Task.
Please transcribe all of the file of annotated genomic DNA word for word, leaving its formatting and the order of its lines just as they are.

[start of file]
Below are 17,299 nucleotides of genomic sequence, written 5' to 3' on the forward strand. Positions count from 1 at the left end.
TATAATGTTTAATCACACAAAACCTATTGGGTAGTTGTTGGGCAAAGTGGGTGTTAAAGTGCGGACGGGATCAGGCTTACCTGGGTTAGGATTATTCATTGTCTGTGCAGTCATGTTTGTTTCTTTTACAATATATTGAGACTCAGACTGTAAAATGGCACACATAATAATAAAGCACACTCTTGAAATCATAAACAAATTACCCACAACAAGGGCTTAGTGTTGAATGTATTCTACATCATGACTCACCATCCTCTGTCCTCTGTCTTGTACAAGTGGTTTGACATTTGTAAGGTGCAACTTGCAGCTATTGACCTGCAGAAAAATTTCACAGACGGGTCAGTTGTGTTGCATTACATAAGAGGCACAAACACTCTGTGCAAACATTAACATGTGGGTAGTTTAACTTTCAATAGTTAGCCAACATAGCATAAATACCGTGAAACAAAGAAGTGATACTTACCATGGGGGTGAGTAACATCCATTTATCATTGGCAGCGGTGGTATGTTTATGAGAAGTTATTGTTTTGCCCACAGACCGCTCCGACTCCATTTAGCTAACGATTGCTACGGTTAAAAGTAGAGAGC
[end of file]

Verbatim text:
Below are 17,299 nucleotides of genomic sequence, written 5' to 3' on the forward strand. Positions count from 1 at the left end.
TATAATGTTTAATCACACAAAACCTATTGGGTAGTTGTTGGGCAAAGTGGGTGTTAAAGTGCGGACGGGATCAGGCTTACCTGGGTTAGGATTATTCATTGTCTGTGCAGTCATGTTTGTTTCTTTTACAATATATTGAGACTCAGACTGTAAAATGGCACACATAATAATAAAGCACACTCTTGAAATCATAAACAAATTACCCACAACAAGGGCTTAGTGTTGAATGTATTCTACATCATGACTCACCATCCTCTGTCCTCTGTCTTGTACAAGTGGTTTGACATTTGTAAGGTGCAACTTGCAGCTATTGACCTGCAGAAAAATTTCACAGACGGGTCAGTTGTGTTGCATTACATAAGAGGCACAAACACTCTGTGCAAACATTAACATGTGGGTAGTTTAACTTTCAATAGTTAGCCAACATAGCATAAATACCGTGAAACAAAGAAGTGATACTTACCATGGGGGTGAGTAACATCCATTTATCATTGGCAGCGGTGGTATGTTTATGAGAAGTTATTGTTTTGCCCACAGACCGCTCCGACTCCATTTAGCTAACGATTGCTACGGTTAAAAGTAGAGAGC